sentences fragments and run on sentences

A sentence can be a word (Stop!) or a group of words that must contain a
subject (doer), a verb (action), and a complete thought.

➲ In the sentence, ‘‘Lorina washed her face,’’ the subject is Lorina, the verb
is washed, and the group of words makes a complete thought.
A fragment is a group of words that might lack a subject or a verb and does
notmake a complete thought.

➲ ‘‘During the trial’’ is a fragment since there is no subject, verb, or
complete thought.

➲‘‘Vicki running next to her sister’’ is another fragment because, though
it has a subject, (Vicki), and possibly a verb (running), the group of words
does not make a complete thought. Thus, it is not a sentence.

➲ The group of words ‘‘After these stray dogs were placed in the pound’’ is
also a fragment. It has a subject (dogs) and a verb (were placed), but there
is no complete thought.

A run-on sentence is two (or more) sentences incorrectly written as a single

➲ ‘‘The sofa is comfortable, the chair is too’’ is an example of a run-on
sentence because two complete sentences are incorrectly joined (or
spliced) by a comma.

➲ Sometimes run-on sentences have no punctuation at all! An example
of this is, ‘‘Princeton University is a fine place of higher learning it is
located in New Jersey.’’ Here, there are really two sentences that have
been mistakenly joined or spliced into one.

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  • the interjection
  • Active and passive voices
  • agreement between indefinite pronouns and their antecedents
  • agreement involving prepositional phrases
  • Commas Part Five
  • Commas Part Four
  • Commas Part One
  • Commas Part Three
  • Commas Part Two
  • complete and simple predicates
  • complete and simple subjects
  • complex sentences
  • compound complex sentences
  • compound prepositions and the preposition adverb question
  • compound subject and compound predicate
  • compound subjects part two
  • compound subjects part one
  • Confusing usage words part eight
  • Confusing usage words part five
  • Confusing usage words part four
  • Confusing usage words part one
  • Confusing usage words part seven
  • Confusing usage words part six
  • Confusing usage words part three
  • Confusing usage words part three 2
  • Confusing usage words part two
  • First Capitalization List
  • indefinite pronouns
  • Indefinite pronouns and the possessive case
  • introducing clauses
  • introducing phrases
  • Irregular Comparison of Adjectives and Adverbs
  • irregular verbs part one
  • irregular verbs part two
  • Italics Hyphens and Brackets
  • Misplaced and dangling modifiers
  • More Apostrophe Situations
  • More subject verb agreement situations
  • Parentheses Ellipsis Marks and Dashes
  • Periods Question Marks and Exclamation Marks
  • personal pronouns
  • pronouns and their antecedents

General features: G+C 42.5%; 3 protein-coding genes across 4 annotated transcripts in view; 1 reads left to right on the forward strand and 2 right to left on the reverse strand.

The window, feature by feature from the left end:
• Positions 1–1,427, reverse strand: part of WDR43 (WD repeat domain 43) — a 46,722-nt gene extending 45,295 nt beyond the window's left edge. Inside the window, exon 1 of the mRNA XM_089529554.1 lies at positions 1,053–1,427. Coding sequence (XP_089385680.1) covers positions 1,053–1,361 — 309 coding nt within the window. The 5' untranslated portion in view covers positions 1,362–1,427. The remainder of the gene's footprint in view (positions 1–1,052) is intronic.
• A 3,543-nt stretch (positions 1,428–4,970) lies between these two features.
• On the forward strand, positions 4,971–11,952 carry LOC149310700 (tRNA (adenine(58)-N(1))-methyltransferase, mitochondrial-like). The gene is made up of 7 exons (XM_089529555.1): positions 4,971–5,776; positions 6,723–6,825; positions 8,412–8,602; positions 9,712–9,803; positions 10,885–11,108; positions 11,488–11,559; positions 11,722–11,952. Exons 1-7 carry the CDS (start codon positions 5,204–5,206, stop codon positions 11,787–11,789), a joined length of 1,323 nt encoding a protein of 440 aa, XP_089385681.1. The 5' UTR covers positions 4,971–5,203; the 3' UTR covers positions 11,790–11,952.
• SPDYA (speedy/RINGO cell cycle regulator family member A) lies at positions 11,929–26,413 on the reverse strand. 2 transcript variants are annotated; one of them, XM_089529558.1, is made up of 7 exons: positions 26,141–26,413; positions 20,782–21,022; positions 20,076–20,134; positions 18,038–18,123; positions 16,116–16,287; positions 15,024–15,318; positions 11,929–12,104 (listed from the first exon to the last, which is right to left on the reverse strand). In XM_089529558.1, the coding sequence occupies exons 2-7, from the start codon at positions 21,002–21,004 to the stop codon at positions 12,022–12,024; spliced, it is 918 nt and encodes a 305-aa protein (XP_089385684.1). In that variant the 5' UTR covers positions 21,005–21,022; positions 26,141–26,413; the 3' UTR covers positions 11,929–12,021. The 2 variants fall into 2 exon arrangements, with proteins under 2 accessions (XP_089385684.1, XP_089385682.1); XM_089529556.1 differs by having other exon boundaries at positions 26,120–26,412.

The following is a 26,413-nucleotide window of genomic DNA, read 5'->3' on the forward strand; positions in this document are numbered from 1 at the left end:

• Quotation Marks Part Three
  • Quotation Marks Part One
  • Quotation Marks Part Two
  • reflexive demonstrative and interrogative pronouns
  • Regular Comparison of Adjectives and Adverbs
  • regular verb tenses
  • Second Capitalization List
  • sentences fragments and run on sentences
  • singular and plural nouns and pronouns
  • Sound a like words Part Four
  • Sound a like words Part Three
  • Sound a like words Part Two
  • Sound alike words part one
  • subject and verb agreement
  • subject complements predicate nominatives and predicate adjectives
  • subject verb agreement situations
  • the adjective
  • the adjective clause
  • the adjective phrase
  • the adverb
  • the adverb clause
  • the adverb phrase
  • The Apostrophe
  • the appositive
  • The Colon
  • The coordinating conjunction
  • the correlative conjunction
  • the direct object
  • the gerund and gerund phrase
  • the indirect object
  • the infinitive and infinitive phrase
  • The nominative case
  • the noun
  • the noun adjective pronoun question
  • the noun clause
  • the object of the preposition
  • the participle and participial phrase
  • The possessive case
  • The possessive case 2
  • The possessive case and pronouns
  • the preposition
  • the prepositional phrase
  • the pronoun
  • The Semicolon
  • the subordinating conjunction
  • the verb
  • The verb be
  • the verb phrase
  • Transitive and intransitive verbs
  • types of nouns
  • types of sentences by purpose
  • Using Capital Letters
  • what good writers do
  • Class 8 - Social Justice and The Marginalised
  • Sunniest Places in the World
  • Most Prettiest Faces In The World
  • Most Intense Sports of the Ancient World
  • 101 Romantic Ideas
  • Vienna

  • Rules to play Roller Soccer


    Roller derby athletes may attempt to knock their opponents out of bounds or impede their movements by blocking actions which are not solely within the prerogative of the official blockers. Legal blocks follow certain rules. Contact by hands, elbows, head and feet are prohibited, as is contact above the shoulders or below mid thigh. Furthermore, contact may not be from the rear, only from a players front or sides.

    Chourishi Systems